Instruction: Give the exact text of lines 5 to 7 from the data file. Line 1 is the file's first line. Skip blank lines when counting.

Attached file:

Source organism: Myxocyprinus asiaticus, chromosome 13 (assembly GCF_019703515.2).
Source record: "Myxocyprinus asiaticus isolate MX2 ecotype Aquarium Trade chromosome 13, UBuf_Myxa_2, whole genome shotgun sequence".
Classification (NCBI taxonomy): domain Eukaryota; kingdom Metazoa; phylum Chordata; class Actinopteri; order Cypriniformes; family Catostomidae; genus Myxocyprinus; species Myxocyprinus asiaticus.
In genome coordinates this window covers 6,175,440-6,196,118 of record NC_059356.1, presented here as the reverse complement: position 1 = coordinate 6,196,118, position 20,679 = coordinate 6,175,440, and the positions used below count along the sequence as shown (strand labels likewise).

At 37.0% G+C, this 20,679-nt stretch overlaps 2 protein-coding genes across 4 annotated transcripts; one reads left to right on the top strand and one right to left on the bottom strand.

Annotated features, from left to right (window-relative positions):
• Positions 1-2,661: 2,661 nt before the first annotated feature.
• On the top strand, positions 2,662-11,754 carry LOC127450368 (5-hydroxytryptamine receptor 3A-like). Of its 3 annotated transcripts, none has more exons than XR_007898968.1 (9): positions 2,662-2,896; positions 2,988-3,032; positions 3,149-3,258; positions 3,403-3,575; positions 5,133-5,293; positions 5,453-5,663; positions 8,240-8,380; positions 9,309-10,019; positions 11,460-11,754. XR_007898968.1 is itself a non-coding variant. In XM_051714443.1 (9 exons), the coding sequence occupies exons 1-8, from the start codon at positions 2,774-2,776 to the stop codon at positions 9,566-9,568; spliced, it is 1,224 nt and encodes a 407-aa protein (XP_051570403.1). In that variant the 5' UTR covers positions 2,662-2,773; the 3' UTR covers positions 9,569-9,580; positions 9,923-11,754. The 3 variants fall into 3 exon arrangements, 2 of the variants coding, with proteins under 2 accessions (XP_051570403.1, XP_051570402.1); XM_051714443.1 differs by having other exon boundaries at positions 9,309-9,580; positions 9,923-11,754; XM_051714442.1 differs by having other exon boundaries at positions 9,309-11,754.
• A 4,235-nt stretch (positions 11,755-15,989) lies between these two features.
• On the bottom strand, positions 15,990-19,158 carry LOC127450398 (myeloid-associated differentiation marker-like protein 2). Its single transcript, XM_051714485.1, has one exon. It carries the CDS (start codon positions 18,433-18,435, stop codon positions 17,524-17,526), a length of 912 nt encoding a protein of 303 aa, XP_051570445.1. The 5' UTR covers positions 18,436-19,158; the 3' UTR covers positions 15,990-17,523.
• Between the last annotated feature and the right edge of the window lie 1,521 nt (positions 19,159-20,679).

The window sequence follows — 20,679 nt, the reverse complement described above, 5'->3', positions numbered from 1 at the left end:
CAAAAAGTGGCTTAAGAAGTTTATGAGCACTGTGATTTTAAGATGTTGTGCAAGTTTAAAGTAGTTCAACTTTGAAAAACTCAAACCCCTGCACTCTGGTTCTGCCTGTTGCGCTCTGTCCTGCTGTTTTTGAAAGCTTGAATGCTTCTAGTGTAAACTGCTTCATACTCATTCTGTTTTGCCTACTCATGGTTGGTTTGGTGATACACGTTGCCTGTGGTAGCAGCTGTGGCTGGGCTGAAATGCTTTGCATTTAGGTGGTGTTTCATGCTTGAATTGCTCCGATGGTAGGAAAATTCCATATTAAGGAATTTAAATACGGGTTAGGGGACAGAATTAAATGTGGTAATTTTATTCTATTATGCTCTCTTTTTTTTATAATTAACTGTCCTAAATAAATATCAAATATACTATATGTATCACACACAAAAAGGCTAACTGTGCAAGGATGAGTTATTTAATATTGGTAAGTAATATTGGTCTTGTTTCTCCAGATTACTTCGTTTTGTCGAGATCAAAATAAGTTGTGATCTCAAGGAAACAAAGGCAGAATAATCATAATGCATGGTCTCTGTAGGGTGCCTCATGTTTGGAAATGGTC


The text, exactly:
At 37.0% G+C, this 20,679-nt stretch overlaps 2 protein-coding genes across 4 annotated transcripts; one reads left to right on the top strand and one right to left on the bottom strand.

Annotated features, from left to right (window-relative positions):
• Positions 1-2,661: 2,661 nt before the first annotated feature.